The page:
The Striking Price

Get Ready for the Next Rally

STEVEN M. SEARS
Friday, March 6, 2015

Several factors point to continued gains for stocks. Here’s how to play it with options.

Stocks were surprisingly strong in February, and sentiment was surprisingly bad.

The Standard & Poor's 500 index rose 5.5%. It was the strongest performance in three years for a February, and a stunning end to a difficult month with mixed trading. Eleven trading days were negative; eight were positive.

Many investors missed the rally. They did not buy cheap call options that would have boosted returns. Instead, many incorrectly bought defensive put options in anticipation that the stock market would tumble. This decision widened their performance gap with their benchmark indexes, and should force them to soon chase stocks if prices keep grinding higher, as some strategists now predict.

After all, the first quarter will soon end, and fund managers will have to redecorate their portfolios lest their clients ask why they were not invested in the quarter’s winnings stocks. This window-dressing routine could boost the market, as could another tail wind starting to blow.

EQUITY STRATEGISTS are increasingly telling clients that the Federal Reserve’s first interest-rate hike, expected in summer or fall, should not be feared. Many investors intuitively think rising rates will roil stocks and trigger asset allocations, but historical data suggest that the S&P 500 performs well into the first rate hike. In fact, the market’s performance is historically so strong that we once again urge investors to consider buying inexpensive call options to wager on a continuation of the stock rally. This is not a recommendation to overweight portfolios with speculative calls. This is a tactical trading recommendation with manageable risk.

Ari Wald, Oppenheimer’s chief technical strategist, studied how the market has behaved through each interest-rate cycle since 1955. On average, the S&P 500 rose 15% 52 weeks before the rate hike, 11% during the 26 weeks before the rate hike, and 7% 13 weeks before. After the first rate hike, he said, the S&P 500 averaged a gain of 2% during the next 13 weeks, 6% 26 weeks after, and 10% 52 weeks after. The market’s strength suggests that investors overestimate the impact that rising rates have on stocks, and underestimate how stocks benefit from a strengthening economy.

Investors can trade this historical data—the key risk, of course, is that the past proves perfidious—in two main ways. Buy calls on the S&P 500 Trust (ticker: SPY) that are close to the market’s price and that expire in January. The trade offers the basic upside ride for those who believe the trend will be your friend.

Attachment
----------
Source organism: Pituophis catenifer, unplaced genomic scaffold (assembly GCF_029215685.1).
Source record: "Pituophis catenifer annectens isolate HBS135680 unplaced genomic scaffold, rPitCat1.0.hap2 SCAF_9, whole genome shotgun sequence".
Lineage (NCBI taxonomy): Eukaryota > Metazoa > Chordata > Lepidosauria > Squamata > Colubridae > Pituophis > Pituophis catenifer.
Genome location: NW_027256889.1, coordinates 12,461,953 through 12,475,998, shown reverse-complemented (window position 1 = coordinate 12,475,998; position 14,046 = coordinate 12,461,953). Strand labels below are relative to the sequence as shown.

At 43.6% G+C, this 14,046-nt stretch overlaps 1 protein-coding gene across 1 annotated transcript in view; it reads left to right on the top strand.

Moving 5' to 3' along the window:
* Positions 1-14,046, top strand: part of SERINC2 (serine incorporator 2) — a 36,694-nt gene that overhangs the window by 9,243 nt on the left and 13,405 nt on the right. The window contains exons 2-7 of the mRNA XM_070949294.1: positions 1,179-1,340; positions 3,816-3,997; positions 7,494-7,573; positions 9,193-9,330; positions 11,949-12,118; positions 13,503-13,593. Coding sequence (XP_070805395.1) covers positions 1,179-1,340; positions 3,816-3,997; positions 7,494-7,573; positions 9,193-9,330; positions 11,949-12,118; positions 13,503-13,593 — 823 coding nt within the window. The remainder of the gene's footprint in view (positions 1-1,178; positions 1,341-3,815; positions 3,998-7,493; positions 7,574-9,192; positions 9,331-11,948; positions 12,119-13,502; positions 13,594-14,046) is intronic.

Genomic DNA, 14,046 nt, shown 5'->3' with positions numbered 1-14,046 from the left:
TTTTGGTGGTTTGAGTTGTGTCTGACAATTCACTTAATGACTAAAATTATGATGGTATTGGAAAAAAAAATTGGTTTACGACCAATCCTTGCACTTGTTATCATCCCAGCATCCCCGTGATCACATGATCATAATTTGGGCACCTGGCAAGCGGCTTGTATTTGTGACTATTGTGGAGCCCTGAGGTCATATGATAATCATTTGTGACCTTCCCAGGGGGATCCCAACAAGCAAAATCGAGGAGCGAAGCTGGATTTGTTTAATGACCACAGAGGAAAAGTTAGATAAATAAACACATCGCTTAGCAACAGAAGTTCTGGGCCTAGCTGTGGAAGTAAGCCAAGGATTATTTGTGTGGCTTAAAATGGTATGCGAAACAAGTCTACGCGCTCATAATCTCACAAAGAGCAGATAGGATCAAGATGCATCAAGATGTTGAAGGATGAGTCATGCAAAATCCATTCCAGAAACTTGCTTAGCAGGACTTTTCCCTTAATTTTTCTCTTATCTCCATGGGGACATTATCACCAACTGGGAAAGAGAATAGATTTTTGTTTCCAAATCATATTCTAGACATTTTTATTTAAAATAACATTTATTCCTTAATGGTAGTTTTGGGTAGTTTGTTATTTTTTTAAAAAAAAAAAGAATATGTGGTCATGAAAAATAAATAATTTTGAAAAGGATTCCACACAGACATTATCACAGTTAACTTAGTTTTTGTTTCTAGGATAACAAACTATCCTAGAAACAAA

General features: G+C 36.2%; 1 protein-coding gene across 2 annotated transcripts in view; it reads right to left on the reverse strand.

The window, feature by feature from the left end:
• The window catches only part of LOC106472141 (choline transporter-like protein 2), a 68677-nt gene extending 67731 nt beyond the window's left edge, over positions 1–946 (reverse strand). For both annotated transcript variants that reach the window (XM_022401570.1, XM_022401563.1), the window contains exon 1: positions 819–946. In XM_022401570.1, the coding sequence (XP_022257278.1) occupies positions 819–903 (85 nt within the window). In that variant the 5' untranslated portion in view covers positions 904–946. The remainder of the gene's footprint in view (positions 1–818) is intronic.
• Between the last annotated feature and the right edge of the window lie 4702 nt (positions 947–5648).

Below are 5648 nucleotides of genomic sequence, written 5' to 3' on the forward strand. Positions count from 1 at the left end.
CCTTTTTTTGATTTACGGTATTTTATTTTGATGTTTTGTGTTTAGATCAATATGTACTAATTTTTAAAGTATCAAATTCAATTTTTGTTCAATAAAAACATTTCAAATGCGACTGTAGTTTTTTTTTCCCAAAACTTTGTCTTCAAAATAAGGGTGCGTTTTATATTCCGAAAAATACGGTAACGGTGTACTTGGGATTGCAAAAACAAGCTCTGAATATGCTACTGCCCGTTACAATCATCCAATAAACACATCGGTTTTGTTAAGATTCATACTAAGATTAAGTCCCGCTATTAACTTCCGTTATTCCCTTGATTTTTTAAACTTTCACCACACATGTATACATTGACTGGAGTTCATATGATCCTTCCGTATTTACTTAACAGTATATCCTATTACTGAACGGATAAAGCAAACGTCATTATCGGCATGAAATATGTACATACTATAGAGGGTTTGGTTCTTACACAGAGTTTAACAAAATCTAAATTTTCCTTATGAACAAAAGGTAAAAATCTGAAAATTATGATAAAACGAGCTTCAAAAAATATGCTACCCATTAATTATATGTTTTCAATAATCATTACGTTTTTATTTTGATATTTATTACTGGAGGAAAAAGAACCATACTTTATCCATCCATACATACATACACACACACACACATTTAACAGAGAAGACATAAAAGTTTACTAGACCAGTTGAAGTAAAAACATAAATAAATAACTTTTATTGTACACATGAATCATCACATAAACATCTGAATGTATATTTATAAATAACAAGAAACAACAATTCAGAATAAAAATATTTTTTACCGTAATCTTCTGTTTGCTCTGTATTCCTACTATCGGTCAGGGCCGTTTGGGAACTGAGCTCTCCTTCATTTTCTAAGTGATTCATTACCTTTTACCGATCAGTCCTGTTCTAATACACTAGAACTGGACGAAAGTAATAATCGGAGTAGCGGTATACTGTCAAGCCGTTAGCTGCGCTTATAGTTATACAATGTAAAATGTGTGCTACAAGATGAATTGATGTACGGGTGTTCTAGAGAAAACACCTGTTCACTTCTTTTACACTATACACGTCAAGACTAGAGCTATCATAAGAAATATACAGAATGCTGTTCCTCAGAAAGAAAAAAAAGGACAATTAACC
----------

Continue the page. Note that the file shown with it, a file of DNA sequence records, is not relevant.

Investors also can consider calls on sectors that led the market higher in February. Last month, the discretionary sector rose 8.6%, technology rose 8.2%, materials rose 8%, and financials gained 7.4%.

Of all the sectors attracting inflows, technology seems to be dominating attention. A popular trade is buying blue-chip technology stocks that have strong balance sheets and healthy cash positions. Rather than cherry-picking stocks, consider buying the Select Sector SPDR-Technology (XLK) or even the Select Sector SPDR-Materials(XLB). Pick strike prices near the market, and January expirations. If the U.S. economy is growing, and foreign central banks are cutting rates to stimulate growth, technology and materials should advance.

The mixed sentiment now backdropping the equity market should ultimately support stocks if March trading confirms February’s gains.

If that happens, it will likely be a tactical signal to buy inexpensive SPY puts because equity inflows may peak and the market could temporarily run out of bullish tinder.

Reprinted by permission of Barron's Online, © 2015 Dow Jones & Company, Inc. All Rights Reserved Worldwide.

The views expressed in the above papers and articles are solely those of the author of the article, and do not necessarily reflect the views of OIC; the information presented is not intended to constitute investment advice or recommendations to purchase or sell securities of any company; and the information presented is based upon particular events that may or may not recur in the future.

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